Today marks the 70th anniversary of the attack on Pearl Harbor. If trends I have seen over the last few years continue very few will mark this day. I do not know if this is because of the apathy that is infecting our country like a cancer or because the number of those who were there that fateful day is steadily diminishing. However those of us who do remember will hopefully continue to carry on and pass on the tradition. After all only the forgotten are truly dead.
I have had the honor of knowing many veterans from the war that the attack on Pearl Harbor brought the United States into. Men who stormed the beaches of Okinawa, Iwo Jima, Normandy, who flew dive bombers off of carriers at the battle of the Coral Sea and Midway. Men who marched at Bataan, and flew B-17s over Western Europe over places like Brest, Berlin and Frankfurt, Men who faced Field Marshal Rommel in the Deserts of Africa. But there is one man who I remember above all others. He was a quiet unassuming man who lived with his wife in a single-wide trailer in a park near the base he worked at when he retired. On his wall was a non-descript document, the only memento he ever displayed that marked his service. The documents were orders transferring him from the USS Arizona (BB-39) to the aerial reconnaissance shop on land. The date marked on the orders was December 6, 1941.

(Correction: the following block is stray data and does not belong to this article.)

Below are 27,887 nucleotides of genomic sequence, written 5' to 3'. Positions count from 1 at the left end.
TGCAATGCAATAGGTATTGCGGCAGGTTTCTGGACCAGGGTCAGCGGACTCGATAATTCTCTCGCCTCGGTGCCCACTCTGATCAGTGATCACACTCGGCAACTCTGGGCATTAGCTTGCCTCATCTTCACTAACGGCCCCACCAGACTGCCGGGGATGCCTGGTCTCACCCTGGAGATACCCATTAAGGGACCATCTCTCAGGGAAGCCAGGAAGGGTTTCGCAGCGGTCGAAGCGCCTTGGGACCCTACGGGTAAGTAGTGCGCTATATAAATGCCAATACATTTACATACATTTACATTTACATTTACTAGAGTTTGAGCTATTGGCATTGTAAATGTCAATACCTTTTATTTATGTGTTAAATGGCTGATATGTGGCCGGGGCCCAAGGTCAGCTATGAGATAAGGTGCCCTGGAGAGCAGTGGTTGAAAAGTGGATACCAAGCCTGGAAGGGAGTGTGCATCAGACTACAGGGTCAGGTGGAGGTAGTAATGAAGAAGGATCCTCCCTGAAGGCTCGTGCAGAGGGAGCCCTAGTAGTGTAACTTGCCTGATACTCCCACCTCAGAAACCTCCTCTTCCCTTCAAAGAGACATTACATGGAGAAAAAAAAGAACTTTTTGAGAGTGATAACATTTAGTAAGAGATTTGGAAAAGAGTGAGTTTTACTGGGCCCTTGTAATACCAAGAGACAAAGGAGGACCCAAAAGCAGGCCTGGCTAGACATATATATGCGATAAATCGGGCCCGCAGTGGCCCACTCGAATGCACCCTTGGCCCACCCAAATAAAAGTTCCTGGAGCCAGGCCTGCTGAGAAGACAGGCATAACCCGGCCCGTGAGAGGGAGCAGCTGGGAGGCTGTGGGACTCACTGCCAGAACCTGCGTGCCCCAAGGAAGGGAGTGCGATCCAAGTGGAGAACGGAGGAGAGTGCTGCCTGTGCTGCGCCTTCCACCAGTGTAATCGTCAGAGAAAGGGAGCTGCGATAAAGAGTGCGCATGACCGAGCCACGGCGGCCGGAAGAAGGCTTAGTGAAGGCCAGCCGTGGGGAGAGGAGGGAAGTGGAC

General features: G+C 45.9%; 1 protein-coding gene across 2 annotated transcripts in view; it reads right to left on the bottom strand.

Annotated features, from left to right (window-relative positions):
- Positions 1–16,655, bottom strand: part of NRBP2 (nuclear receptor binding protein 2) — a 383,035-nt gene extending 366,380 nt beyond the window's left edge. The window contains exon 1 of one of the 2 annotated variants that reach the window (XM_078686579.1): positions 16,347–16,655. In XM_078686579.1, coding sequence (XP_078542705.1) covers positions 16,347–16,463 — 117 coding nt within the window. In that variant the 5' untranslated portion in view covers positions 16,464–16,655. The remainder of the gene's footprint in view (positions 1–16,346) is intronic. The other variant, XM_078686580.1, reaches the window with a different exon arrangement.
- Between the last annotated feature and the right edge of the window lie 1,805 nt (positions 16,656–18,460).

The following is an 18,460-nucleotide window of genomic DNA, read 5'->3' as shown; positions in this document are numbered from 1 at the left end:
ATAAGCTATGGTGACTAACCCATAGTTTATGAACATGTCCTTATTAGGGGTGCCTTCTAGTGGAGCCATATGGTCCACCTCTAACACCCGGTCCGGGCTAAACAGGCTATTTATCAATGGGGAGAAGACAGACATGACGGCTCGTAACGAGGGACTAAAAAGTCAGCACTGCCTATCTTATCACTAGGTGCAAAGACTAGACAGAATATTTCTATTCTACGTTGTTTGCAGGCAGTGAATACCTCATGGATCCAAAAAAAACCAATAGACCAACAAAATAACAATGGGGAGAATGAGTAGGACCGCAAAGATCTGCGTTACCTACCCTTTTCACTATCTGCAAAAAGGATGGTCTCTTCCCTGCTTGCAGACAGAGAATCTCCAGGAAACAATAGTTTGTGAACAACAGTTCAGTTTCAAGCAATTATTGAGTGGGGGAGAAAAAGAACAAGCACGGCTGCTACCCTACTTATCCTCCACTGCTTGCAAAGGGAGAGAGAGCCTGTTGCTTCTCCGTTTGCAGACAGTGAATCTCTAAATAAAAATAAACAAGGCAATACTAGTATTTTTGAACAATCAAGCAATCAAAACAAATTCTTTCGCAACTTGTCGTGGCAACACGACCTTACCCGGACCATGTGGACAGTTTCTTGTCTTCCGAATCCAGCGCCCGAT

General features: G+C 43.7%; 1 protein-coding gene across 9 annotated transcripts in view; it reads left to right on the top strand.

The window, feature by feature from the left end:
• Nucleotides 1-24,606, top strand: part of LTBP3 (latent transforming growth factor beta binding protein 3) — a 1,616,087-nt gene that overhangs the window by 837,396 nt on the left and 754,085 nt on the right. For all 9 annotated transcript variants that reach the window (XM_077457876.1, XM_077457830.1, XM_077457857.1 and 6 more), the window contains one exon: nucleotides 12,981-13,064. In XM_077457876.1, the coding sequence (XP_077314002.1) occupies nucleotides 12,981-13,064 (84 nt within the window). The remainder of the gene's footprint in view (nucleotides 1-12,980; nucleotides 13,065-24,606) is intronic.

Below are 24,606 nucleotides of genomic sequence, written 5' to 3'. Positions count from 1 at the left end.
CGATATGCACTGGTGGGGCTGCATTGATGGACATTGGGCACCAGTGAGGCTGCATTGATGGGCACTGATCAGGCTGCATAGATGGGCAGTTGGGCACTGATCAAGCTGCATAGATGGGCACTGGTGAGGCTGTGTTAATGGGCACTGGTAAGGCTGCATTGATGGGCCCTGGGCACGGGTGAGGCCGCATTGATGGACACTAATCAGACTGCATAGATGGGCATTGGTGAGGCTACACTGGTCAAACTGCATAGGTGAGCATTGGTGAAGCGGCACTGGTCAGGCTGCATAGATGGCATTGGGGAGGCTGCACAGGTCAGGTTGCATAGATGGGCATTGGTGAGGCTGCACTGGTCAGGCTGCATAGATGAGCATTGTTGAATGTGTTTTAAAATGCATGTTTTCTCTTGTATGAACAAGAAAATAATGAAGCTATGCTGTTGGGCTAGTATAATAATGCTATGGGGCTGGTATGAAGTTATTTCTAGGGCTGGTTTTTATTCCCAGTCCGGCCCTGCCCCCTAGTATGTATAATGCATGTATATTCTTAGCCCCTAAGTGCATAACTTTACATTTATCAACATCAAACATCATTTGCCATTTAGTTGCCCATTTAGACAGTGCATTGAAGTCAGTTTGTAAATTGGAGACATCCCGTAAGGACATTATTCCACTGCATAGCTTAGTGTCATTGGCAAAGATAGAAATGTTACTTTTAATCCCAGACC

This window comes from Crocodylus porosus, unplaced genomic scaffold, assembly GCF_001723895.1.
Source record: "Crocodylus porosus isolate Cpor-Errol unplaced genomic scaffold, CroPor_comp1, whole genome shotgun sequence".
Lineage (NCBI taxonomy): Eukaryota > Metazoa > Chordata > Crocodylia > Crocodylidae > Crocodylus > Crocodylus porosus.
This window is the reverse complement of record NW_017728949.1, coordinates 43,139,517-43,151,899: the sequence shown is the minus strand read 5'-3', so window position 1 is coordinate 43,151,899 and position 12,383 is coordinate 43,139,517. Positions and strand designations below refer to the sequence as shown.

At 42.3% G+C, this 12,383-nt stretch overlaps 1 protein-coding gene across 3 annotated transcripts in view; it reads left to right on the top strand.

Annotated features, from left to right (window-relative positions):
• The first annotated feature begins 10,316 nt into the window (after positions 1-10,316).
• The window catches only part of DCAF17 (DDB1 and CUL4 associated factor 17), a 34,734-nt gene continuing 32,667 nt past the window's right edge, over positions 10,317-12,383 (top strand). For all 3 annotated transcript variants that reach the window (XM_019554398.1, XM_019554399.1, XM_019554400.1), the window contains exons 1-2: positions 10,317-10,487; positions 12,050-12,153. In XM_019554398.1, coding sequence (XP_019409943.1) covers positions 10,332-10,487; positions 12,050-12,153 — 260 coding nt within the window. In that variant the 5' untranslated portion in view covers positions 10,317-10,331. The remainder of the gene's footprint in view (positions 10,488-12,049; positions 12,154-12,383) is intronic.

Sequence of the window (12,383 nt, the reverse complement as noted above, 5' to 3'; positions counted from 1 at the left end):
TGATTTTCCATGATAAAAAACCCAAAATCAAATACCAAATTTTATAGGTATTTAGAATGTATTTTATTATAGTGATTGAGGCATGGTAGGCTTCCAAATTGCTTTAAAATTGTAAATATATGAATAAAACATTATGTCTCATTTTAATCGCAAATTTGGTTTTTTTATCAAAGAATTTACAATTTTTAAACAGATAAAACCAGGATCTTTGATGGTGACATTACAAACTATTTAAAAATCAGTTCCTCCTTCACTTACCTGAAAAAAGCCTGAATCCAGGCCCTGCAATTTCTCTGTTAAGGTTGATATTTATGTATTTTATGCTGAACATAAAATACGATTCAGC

In the pre-dawn hours of that fateful Sunday morning he climbed one of the mountains overlooking the harbor. His plan was to film the sunrise to familiarize himself with the equipment. Instead of the sunrise he wound up filming the attack. Including the deaths of his former shipmates who died onboard the Arizona as a bomb detonated in her forward magazine. He never saw anyone he had worked with on that ship again. He spent the rest of the war flying in reconnaissance in the Pacific. That’s all I learned about what he did for the rest of the war.
He passed away several years ago and in keeping of the traditions of many survivors of Pearl Harbor his ashes were placed with the Arizona. When I see footage of the attack I wonder which scenes are ones he shot. I wonder what he may have felt as he watched the horrors unleashed by the attack from his mountain perch. I wonder if he would be pleased or horrified at how we have handled the legacy he and so many others of his generation put their lives on the line to pass on to us.